More than $230,000 have now been raised by online investors who pledged allegiance to the planned bar with their wallets over the summer. Although there had been some work at the property before the campaign kicked off in July, the developer Syn Hospitality claims it’s relying on the additional funds in order to really get down to business at the site on the corner of Caroline and McGowen in what it’s calling “East Midtown.” It plans to keep accepting money until November 15. [Previously on Swamplot] Rendering: Syn Hospitality
The city’s latest proposal to eliminate off-street parking requirements in Midtown and East Downtown got a vote of confidence from the management districts of both neighborhoods when staff members presented it to them last Monday. Shown above are the new areas (in blue and green) that’d supplement Downtown’s existing Central Business District (red) where developers are free to build without leaving room — like the rest of Houston must — for on-site parking spots. To the east, the designation extends out to the Union Pacific Railroad tracks and then down to I-45. And to the south, it follows the 527 spur, ending at 59. (If put in place, the whole contiguous zone would fall under a new term the city’s invented for it: Market Based Parking.)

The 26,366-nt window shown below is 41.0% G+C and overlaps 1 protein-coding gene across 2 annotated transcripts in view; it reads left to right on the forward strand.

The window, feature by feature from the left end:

There’s still a ways to go before the map becomes more than a pretty picture: A 30-day public comment period will culminate in a recap next month. Then city council gets its final say on things at a meeting proponents hope will take place before the end of the year.
The Tudor-revival mansion that sits along the bend in I-45 at 2000 Smith St. has been sold to the owner of several car dealerships, including Central Houston Nissan on the S. Loop off the S. Main/Buffalo Spdwy. exit and Central Houston Cadillac off McGowen St. between Travis and Main. Prior to the closing earlier this month, Preservation Houston reported that the buyer didn’t plan to keep the house standing.
Nine blocks away from it, the new owner Ricardo Weitz also has all 3 of the parking lots that surround his Cadillac dealership to the north, east, and west. He purchased the mansion through an entity he owns called Central Houston Auto Properties II.
Vanished from the Midtown benches along Main St. are the potted plants that recently sat on them. The 3 sets of 3 plants each — at Holman St. and on both sides of Main at Winbern — appear to have all been yanked off by force.
Their adhesive residue shows just how attached they were in the first place, with 4 points of contact leaving their marks in place of each pot.
RECENTER REBUILDING GETS GOING ON MAIN ST.
Midtown sobriety nonprofit ReCenter — formerly the Men’s Center — is now getting started building a new building in place of its old campus at 3805 and 3809 Main St. BRAVE Architecture’s design for the new housing, education, and detox facility — shown above fronting the Red Line — hasn’t taken shape yet, but a big hole recently has, according to a passerby, foreshadowing the coming construction. Since demolishing the 2 structures previously on site, the center’s been operating out of the former gas station convenience store just east on the block, at the corner of Fannin and Alabama. (Some additional office space is also tucked inside a converted home at 3816 Fannin.) [Previously on Swamplot] Rendering: BRAVE Architects
RICE PICKS UP 1.75 MORE ACRES NEAR WHEELER TRANSIT CENTER, STRIPPED-DOWN SEARS